How to Prevent and Handle Gate Valve Leaks

Ensuring the prevention of leaks is crucial in the operation and maintenance of any industrial equipment. Within gate valve systems, inspecting and addressing leakage issues is particularly indispensable. This article will focus on how to inspect gate valves and connecting bolts, handle leaks in valve covers, valve body leaks, and leaks between valve seats and discs, to help ensure the smooth and safe operation of systems.

Gate Valves In Actual Industrial Use

1. Inspecting Gate Valves and Connecting Bolts
Firstly, check if gate valves and connecting bolts are properly tightened. Improperly tightened bolts may result in incomplete compression between gasket rings and flange sealing surfaces, leading to leaks. Sequentially inspect bolts and nuts, ensuring all bolts are securely fastened to ensure proper compression of gaskets. Next, examine the dimensions and accuracy of gaskets and flange sealing surfaces. Any inappropriate or excessively rough conditions should be promptly repaired or replaced.
2. Handling Leaks in Valve Covers
Leaks in valve covers may stem from inadequately secured body bolts, mainly manifesting at the packing seal. Initially, check if seals are correctly selected and matched with the seal groove; if mismatched, seals need replacement or seal groove repair. Then, carefully inspect seals for burrs, fractures, or distortions; if found, prompt replacement is necessary. Further, check for roughness or other defects on the sealing surface of each seal groove; if detected, eliminate or replace damaged components promptly. Another potential leak point might occur at the packing gland of the valve stem, requiring an inspection of the packing installation; if misaligned, reinstall according to the correct procedure.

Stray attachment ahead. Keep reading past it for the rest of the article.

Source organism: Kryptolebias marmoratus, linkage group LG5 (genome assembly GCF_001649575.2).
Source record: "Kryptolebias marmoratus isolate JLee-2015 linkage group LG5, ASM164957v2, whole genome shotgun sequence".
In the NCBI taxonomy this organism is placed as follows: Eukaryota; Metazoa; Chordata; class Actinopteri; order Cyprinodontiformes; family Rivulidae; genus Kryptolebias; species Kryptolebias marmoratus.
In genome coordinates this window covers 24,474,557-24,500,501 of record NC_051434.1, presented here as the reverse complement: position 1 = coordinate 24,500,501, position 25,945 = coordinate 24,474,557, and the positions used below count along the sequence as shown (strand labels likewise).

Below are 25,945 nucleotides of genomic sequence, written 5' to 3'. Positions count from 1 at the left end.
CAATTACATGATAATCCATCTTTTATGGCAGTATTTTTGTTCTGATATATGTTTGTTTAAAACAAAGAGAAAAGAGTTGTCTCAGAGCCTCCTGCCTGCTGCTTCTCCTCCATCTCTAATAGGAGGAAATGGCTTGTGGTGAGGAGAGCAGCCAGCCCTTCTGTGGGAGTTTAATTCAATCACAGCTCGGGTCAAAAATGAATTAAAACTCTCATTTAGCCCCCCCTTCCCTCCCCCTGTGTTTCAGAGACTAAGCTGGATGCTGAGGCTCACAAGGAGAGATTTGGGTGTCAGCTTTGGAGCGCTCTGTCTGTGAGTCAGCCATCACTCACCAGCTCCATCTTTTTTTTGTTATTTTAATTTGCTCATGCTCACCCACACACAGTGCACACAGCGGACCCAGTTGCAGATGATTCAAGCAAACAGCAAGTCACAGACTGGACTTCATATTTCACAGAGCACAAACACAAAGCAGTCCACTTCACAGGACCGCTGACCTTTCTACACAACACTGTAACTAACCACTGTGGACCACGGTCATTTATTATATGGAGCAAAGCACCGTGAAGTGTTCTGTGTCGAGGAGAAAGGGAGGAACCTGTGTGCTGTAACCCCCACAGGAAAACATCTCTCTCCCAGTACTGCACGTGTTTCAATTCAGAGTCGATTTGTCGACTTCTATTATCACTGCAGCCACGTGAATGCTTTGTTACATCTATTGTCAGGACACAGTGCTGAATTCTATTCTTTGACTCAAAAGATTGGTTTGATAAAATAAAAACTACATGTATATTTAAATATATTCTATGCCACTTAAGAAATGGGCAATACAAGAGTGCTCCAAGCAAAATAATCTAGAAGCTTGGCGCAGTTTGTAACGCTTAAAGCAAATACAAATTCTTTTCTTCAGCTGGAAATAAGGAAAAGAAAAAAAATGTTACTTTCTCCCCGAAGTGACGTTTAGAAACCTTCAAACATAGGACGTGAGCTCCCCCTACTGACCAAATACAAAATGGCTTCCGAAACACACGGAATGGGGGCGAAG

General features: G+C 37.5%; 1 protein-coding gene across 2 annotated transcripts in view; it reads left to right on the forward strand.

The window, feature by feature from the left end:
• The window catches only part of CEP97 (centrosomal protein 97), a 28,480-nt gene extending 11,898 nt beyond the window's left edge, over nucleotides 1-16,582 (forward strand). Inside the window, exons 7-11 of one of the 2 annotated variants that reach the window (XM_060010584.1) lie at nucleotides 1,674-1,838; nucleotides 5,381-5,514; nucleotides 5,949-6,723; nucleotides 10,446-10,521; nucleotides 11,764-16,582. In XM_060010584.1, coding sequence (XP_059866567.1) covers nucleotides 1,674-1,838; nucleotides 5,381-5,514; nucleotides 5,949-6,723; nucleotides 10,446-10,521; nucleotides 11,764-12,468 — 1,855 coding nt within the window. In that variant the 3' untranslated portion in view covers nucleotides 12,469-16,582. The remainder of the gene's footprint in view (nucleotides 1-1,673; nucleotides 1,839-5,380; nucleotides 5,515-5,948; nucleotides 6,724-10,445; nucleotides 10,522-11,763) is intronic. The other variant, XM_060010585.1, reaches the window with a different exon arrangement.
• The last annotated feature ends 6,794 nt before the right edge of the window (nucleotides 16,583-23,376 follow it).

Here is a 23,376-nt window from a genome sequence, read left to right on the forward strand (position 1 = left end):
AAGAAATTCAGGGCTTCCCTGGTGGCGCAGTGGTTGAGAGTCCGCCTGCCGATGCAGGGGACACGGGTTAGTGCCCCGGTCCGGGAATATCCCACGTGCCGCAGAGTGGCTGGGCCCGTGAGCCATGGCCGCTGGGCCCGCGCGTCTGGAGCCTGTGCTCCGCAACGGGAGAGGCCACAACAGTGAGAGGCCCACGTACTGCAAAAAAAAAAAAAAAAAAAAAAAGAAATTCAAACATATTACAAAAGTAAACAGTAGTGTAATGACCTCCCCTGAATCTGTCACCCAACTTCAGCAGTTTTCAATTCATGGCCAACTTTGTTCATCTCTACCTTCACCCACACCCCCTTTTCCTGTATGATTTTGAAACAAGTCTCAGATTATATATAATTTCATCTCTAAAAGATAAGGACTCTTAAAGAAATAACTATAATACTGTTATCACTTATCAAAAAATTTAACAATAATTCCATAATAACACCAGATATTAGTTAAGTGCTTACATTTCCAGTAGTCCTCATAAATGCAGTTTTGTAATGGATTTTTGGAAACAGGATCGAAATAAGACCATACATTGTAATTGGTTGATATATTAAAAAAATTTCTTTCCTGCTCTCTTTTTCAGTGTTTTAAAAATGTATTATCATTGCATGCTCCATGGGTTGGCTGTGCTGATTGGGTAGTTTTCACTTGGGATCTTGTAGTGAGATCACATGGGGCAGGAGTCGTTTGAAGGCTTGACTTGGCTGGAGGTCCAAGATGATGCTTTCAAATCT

3. Handling Valve Body Leaks
Valve body leaks typically arise from defects in the casting process, such as sand holes and blowholes, which are challenging to detect during machining but become evident under pressure. In such cases, repairs, refurbishment, or replacements of the valve body are necessary.
4. Handling Leaks between Valve Seats and Discs
Leaks between valve seats and discs commonly fall into two categories: surface sealing leaks and root leaks of sealing rings. Initially, meticulously inspect the accuracy of the sealing surfaces of valve seats and discs, ensuring they are at least flat. If surfaces are rough, clean and regrind them. Then, examine for defects such as pitting, indentations, blisters, or cracks on the sealing surfaces; if found, damaged components should be promptly replaced.
In conclusion, gate valve leaks may result not only from defects in processing and casting but also from foreign substances such as welding residues, iron scraps, and impurities during installation. Hence, thorough cleaning before installation is imperative. Failure to clean or incomplete cleaning may result in insufficient closure of the valve disc, leading to leaks, requiring disassembly of the valve body for thorough cleaning. Throughout any troubleshooting process, maintaining a systematic approach and meticulous inspection are crucial.

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